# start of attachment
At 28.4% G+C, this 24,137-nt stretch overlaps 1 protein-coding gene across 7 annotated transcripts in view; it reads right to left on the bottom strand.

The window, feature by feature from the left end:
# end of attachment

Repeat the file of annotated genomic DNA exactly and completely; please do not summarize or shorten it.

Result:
At 28.4% G+C, this 24,137-nt stretch overlaps 1 protein-coding gene across 7 annotated transcripts in view; it reads right to left on the bottom strand.

The window, feature by feature from the left end: